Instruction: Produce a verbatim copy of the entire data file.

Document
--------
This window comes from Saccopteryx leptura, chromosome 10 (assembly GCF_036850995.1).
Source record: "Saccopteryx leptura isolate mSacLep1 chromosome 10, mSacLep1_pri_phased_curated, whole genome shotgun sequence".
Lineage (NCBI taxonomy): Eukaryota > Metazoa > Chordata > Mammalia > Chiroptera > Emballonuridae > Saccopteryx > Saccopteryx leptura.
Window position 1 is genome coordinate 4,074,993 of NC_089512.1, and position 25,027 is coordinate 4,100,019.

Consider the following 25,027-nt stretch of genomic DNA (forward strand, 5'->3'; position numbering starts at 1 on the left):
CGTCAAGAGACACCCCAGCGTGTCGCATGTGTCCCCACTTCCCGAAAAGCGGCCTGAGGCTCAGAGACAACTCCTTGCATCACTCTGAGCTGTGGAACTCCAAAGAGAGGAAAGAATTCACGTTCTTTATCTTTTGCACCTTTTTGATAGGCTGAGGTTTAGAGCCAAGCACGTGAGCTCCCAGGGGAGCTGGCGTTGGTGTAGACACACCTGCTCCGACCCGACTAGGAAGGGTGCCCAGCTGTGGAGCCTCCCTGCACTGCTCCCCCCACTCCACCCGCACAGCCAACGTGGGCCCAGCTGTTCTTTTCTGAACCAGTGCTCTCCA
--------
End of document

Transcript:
This window comes from Saccopteryx leptura, chromosome 10 (assembly GCF_036850995.1).
Source record: "Saccopteryx leptura isolate mSacLep1 chromosome 10, mSacLep1_pri_phased_curated, whole genome shotgun sequence".
Lineage (NCBI taxonomy): Eukaryota > Metazoa > Chordata > Mammalia > Chiroptera > Emballonuridae > Saccopteryx > Saccopteryx leptura.
Window position 1 is genome coordinate 4,074,993 of NC_089512.1, and position 25,027 is coordinate 4,100,019.

Consider the following 25,027-nt stretch of genomic DNA (forward strand, 5'->3'; position numbering starts at 1 on the left):
CGTCAAGAGACACCCCAGCGTGTCGCATGTGTCCCCACTTCCCGAAAAGCGGCCTGAGGCTCAGAGACAACTCCTTGCATCACTCTGAGCTGTGGAACTCCAAAGAGAGGAAAGAATTCACGTTCTTTATCTTTTGCACCTTTTTGATAGGCTGAGGTTTAGAGCCAAGCACGTGAGCTCCCAGGGGAGCTGGCGTTGGTGTAGACACACCTGCTCCGACCCGACTAGGAAGGGTGCCCAGCTGTGGAGCCTCCCTGCACTGCTCCCCCCACTCCACCCGCACAGCCAACGTGGGCCCAGCTGTTCTTTTCTGAACCAGTGCTCTCCA